by Mehmet Volkan Kaşıkçı, Moscow


While oral history has been a popular method in Central Asian studies for the last two decades, only recently have published memoirs begun to attract the attention of historians.[ii] Consequently, invaluable personal accounts of the Soviet past, which are usually published in Central Asian languages rather than in Russian, often remain beyond the reach of scholarly treatment.

One particularly neglected, indeed almost unknown, source are the memoirs of famine survivor and war veteran Baghdad Zhandosay who worked for the Kazakh-language Komsomol newspaper Leninshil Zhas for five decades. Zhandosay calls his book a shezhire-roman (“genealogy-novel”), but it is a memoir written with a distinct literary imagination. It is one of the few book-length personal accounts of the Stalinist repression in Kazakhstan. On the one hand, Zhandosay provides valuable insights into the sufferings of Kazakhs before, during and after the famine. On the other hand, his life story invites us to reconsider some aspects of the historiographical debate over the Sovietization of Central Asia.

Baghdad Zhandosay (1919-1999) in his old age[iii]

Baghdad was born in 1919 near the Kurti tributary of the Ili River. His father was known as Imanbek Biy and was an expert of Kazakh customary law. [iv]His family was repressed already in 1925-26. His elder sister, Sara, was killed by the Bolsheviks in these years due to her links to the nationalist Alash party.

Zhandosay’s attitude to the Bolshevik rule is most clear in his quotes from Sara’s allegedly lost diary (he claims that he recites what he remembers from the diary). In these quotes, Islam is defined as the real revolutionary force, and the Prophet Muhammad as a true revolutionary, whereas Bolshevism is presented as an ungodly calamity that was unheard of from time immemorial (älimsaqtan beri / “from the time of creation”) (61-65).[v] People in Zhandosay’s narrative understand Bolshevik policies primarily in terms of their anti-religious origin and anti-traditional essence. Kazakhs are therefore depicted as disapproving of generational conflicts, relationships outside of marriage, women’s right to divorce and so on (44; 75). Atheistic propaganda, he writes, was the core of the Bolshevik ethos; so much so that it was the real ideology of the genocidal policies from 1918 to 1954 (57; 68). Together with the League of Militant Atheists, Zhandosay also reviles the Komsomol (57).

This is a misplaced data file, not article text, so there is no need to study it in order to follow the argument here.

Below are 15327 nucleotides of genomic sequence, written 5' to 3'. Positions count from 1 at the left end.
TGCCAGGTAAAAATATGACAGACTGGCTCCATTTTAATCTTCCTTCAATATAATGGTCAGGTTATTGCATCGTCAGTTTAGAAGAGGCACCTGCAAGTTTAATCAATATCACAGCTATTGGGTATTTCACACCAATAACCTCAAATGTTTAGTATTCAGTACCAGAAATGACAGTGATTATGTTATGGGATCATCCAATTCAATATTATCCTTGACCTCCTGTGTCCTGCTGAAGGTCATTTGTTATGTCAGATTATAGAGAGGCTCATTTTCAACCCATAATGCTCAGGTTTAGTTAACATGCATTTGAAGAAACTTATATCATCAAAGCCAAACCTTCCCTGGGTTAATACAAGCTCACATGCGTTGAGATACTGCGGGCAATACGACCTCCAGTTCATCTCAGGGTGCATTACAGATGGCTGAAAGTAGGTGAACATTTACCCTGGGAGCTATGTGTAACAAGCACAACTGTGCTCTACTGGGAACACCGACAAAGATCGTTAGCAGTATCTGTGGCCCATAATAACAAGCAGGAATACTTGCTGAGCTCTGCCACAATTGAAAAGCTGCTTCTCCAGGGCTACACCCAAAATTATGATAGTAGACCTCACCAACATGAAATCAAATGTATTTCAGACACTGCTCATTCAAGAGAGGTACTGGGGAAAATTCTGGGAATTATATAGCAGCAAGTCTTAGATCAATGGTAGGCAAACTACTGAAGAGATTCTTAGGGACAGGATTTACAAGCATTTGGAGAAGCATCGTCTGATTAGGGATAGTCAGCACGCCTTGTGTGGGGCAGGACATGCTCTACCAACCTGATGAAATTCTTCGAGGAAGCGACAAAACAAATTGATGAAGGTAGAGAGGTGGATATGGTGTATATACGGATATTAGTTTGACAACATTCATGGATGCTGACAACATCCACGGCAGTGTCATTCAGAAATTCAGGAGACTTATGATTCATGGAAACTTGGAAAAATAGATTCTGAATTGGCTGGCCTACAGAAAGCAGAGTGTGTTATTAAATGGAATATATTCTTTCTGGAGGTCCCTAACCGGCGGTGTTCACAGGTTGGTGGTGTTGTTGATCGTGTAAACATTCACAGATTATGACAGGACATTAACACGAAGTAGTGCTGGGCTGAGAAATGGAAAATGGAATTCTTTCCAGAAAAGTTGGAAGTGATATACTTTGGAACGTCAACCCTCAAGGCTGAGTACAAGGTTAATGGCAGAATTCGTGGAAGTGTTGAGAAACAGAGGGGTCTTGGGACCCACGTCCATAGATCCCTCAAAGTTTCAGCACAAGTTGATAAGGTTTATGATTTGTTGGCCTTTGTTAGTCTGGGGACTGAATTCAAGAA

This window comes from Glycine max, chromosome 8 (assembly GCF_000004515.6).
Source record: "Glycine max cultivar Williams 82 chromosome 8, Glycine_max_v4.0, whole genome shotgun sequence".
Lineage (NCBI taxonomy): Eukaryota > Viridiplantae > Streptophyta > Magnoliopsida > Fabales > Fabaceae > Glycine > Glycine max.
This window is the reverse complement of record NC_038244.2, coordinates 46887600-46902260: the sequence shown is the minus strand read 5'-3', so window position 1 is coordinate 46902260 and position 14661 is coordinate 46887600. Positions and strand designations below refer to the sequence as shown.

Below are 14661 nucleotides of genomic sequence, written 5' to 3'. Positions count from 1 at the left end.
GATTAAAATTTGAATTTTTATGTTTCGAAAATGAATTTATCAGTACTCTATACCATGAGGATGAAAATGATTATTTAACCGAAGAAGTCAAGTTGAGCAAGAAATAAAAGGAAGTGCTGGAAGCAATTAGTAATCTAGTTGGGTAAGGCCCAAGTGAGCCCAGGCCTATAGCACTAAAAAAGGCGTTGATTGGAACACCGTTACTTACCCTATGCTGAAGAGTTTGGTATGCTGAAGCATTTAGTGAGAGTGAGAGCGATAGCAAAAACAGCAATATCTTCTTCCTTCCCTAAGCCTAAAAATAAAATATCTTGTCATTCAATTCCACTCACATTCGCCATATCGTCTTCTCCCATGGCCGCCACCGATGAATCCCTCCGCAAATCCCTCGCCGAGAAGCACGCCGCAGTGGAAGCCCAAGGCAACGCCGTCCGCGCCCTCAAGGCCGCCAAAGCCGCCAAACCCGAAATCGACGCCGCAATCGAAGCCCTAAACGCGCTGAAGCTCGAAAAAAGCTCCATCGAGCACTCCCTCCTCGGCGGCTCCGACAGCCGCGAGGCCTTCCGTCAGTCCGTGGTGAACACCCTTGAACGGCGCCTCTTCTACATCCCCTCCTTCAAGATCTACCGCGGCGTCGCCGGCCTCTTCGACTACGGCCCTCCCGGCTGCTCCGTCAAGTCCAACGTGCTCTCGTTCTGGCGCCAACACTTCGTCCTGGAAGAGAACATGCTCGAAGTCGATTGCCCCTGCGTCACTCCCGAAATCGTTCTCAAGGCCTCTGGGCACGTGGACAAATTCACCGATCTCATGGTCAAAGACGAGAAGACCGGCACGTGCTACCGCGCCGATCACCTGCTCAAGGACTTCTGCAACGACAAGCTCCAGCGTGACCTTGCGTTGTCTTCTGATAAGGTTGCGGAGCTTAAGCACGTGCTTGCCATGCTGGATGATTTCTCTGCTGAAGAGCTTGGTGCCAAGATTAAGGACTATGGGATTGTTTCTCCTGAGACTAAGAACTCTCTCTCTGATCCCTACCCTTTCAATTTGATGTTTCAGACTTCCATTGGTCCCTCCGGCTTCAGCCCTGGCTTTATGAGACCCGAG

In quotes from Sara’s diary, the Alash party is presented as the independence movement of all Kazakhs. Zhandosay obviously abhorred Bolsheviks’ persecution of religion. However, idealization of a completely traditional Islamic society and adherence to the secular-modernist Alash party is not seen as a contradiction. 

Coming as he does from a prominent Kazakh family, Zhandosay regards not only atheism but also the notion of class war as totally unacceptable. Throughout the book he emphasizes how dekulakization was the main reason for the famine. Poor Kazakhs did not know how to keep livestock and once the Bolsheviks confiscated livestock from the wealthy (bays), the poor only slaughtered and consumed them (70-71). Characters in his book frequently criticize the poor (13; 18; 91). This attitude is rare, but not exceptional. There are other famine survivors coming from wealthy families who blame the poor Kazakhs for the tragedy of famine.

Zhandosay’s “genealogy-novel” is a vivid expression of an unhappy childhood and an example of the “all my sorrows” genre.[vi] Throughout the book we read about how he suffered, from dekulakization to homelessness, from hunger to orphanage life. Having witnessed on one occasion how communist activists burned the books in their house during dekulakization in 1928, he recalls that he was lost in thought and anxiety that night: “Who are they? Where did they come from? Thinking about why they were so cruel I could not sleep till the morning due to grief; whenever I saw people who were laughing in my childhood (in that period, only one out of a hundred laughed), I would stretch my jaws with the fingers of my both my hands wondering how they could laugh” (7). He writes that one day he suddenly realized that the joy and comfort, the prosperity and wealth, all the good and the bad, that were written on his forehead by Allah had come to an end (61).